In a busy day for America’s space industry, SpaceX launched 59 small payloads aboard a Falcon 9 rocket Wednesday just one minute before Boeing’s Starliner crew capsule undocked from the International Space Station and flew itself to a picture-perfect landing in New Mexico to close out a successful unpiloted test flight.
The Falcon 9 blasted off from pad 40 at the Cape Canaveral Space Force Station at 2:35 p.m. EDT, climbing away atop 1.7 million pounds of thrust. The first stage, making its eighth flight, successfully landed back at the launch site eight-and-a-half minutes later.
While SpaceX was managing its 22nd launch so far this year, the Starliner capsule undocked from the space station’s forward port at 2:36 p.m. Four hours and 13 minutes later, after a fiery plunge back to Earth, the spacecraft settled to an on-target parachute-and-airbag-assisted touchdown at White Sands Space Harbor, New Mexico, to close out a six-day flight.
It was a welcome moment for Boeing, more than two years after the Starliner’s initial test flight in December 2019 suffered embarrassing software and communications glitches that prevented rendezvous and docking with the space station. An attempted reflight in August 2021 was scrubbed due to corroded propulsion system valves.
This time around, with multiple upgrades and fixes in place, the capsule chalked up a solid performance, docking with the space station the day after itsatop a United Launch Alliance Atlas 5 rocket.
While flight controllers ran into a few relatively minor problems along the way, the Starliner’s navigation, flight control, communications and other critical systems appeared to work well, raising hopes Boeing may be able to launch astronauts on a piloted test flight to the ISS before the end of the year.
NASA is especially eager to get the Starliner certified for operational crew rotation missions to provide redundancy and assured access to space in case of a launch mishap, abort or other problem that might ground a rocket system and otherwise prevent U.S. astronauts from reaching the station.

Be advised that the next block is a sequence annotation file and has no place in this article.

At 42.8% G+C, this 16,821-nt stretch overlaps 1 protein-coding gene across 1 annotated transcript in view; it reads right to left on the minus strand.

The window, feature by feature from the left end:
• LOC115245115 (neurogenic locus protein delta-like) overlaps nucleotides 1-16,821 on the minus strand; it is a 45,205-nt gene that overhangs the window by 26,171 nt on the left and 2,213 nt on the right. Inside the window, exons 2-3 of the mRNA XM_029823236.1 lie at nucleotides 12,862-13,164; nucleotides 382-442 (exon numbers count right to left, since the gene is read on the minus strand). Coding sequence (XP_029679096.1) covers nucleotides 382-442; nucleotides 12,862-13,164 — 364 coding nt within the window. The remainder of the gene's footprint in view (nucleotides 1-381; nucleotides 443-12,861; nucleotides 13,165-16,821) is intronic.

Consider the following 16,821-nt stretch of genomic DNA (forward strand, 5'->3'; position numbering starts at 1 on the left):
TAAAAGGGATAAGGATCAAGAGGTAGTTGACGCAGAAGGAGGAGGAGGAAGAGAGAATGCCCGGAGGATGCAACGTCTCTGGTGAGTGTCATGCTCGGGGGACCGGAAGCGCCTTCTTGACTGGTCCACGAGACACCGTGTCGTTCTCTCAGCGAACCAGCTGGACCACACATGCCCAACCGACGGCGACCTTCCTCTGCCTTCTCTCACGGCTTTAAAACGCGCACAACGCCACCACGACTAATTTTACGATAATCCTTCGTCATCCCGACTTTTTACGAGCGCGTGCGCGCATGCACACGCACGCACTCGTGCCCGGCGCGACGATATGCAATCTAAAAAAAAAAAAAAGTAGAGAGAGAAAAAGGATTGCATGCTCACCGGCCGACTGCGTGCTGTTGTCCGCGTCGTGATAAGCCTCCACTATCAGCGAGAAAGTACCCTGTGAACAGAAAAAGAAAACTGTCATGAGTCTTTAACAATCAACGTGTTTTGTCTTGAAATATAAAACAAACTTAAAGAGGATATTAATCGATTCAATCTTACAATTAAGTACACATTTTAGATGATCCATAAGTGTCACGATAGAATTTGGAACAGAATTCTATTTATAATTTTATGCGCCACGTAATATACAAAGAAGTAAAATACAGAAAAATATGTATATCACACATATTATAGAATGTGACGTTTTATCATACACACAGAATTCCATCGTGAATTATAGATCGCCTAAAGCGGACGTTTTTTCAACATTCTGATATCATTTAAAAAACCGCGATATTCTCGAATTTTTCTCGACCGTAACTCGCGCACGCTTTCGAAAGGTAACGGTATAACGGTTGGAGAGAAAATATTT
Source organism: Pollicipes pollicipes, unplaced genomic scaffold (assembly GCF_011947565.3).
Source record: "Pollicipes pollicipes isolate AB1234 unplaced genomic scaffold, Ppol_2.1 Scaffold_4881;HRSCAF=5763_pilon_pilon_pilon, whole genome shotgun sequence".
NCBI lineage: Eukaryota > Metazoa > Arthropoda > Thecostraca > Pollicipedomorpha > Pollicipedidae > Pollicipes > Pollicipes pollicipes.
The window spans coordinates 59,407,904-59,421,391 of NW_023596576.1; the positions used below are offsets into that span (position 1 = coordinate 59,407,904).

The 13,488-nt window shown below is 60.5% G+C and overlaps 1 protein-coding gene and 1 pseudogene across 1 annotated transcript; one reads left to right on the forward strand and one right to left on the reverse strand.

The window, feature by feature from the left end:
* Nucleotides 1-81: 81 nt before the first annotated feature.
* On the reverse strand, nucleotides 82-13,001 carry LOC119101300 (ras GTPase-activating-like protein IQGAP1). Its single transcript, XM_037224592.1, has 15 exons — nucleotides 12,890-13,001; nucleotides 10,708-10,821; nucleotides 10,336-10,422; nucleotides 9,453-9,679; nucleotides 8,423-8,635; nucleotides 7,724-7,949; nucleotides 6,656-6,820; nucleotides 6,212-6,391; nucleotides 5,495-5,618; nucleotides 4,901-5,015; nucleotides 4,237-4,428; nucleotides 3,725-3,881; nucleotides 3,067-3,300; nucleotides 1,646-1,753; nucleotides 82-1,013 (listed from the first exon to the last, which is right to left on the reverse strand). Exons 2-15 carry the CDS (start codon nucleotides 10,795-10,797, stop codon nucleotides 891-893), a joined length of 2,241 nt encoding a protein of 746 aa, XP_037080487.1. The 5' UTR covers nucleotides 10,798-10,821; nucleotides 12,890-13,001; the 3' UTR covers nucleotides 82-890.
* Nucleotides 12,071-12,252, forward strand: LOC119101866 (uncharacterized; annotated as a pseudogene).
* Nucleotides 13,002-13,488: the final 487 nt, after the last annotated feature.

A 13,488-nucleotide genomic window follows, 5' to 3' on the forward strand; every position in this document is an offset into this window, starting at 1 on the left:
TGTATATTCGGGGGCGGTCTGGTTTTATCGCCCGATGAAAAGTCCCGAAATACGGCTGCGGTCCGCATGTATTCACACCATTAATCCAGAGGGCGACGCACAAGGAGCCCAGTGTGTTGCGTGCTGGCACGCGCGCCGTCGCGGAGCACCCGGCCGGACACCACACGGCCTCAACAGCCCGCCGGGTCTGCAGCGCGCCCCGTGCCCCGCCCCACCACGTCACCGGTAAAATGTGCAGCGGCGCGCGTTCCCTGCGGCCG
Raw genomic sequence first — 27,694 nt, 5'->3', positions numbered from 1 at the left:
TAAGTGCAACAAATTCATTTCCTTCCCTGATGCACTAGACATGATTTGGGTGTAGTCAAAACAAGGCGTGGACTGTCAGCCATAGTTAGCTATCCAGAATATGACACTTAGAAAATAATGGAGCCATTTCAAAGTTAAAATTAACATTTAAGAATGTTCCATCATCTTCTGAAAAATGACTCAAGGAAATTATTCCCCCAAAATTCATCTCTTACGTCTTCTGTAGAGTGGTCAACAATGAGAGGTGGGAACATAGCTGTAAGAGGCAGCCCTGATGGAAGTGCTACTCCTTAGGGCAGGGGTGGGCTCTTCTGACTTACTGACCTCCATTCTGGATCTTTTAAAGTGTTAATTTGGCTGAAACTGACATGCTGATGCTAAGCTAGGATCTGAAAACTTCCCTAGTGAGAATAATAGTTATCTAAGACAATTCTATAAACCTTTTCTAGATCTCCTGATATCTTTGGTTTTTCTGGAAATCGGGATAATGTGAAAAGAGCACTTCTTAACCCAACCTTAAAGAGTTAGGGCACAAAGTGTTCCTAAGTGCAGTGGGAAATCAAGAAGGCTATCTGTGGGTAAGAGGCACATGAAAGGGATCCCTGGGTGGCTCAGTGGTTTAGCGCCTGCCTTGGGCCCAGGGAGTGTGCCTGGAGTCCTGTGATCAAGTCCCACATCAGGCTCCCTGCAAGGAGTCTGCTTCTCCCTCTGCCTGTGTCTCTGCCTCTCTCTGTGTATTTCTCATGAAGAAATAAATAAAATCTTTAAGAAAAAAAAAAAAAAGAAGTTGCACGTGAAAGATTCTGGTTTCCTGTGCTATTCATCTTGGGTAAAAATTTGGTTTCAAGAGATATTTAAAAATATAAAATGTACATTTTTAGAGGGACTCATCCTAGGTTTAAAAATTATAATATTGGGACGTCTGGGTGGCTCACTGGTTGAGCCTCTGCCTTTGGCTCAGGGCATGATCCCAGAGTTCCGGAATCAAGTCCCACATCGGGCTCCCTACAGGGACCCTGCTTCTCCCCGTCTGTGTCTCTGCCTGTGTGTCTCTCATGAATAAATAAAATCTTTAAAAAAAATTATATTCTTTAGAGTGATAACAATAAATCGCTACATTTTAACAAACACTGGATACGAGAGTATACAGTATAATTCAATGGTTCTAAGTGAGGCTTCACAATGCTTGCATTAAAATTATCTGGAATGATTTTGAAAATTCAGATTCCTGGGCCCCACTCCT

When the space shuttle Columbia broke apart during re-entry in 2003, NASA was unable to launch astronauts for two-and-a-half years and was forced to buy seats on Russian Soyuz spacecraft until the shuttle returned to flight.
With two U.S. providers, NASA managers are confident the agency can keep the station staffed as required with U.S. and partner-agency astronauts throughout the life of the program.
SpaceX, of course, is equally critical to NASA’s plans and the company continued its blistering launch pace Wednesday as its latest Falcon 9 climbed smoothly away from Cape Canaveral and into its planned initial orbit. It was the 156th launch of a Falcon 9 and the fifth so far this month.
The well-traveled first stage landed back at the Cape Canaveral Space Force Station after boosting the upper stage and payload out of the dense lower atmosphere, chalking up the company’s 121st successful booster recovery and its 23rd in Florida.
The second stage, meanwhile, was expected to reach its final orbit 56 minutes after launch.
On board were 59 small satellites and other payloads making up SpaceX’s fifth dedicated Transporter “rideshare” mission, part of a company initiative to provide low-cost access to space for smaller satellites that might otherwise have problems hitching rides on higher-priority missions.
The Transporter 5 manifest included “CubeSats, microsats, non-deploying hosted payloads and orbital transfer vehicles,” SpaceX said, of which 41 were to be deployed. All were expected to be released from the Falcon 9 second stage within an hour and 15 minutes of launch.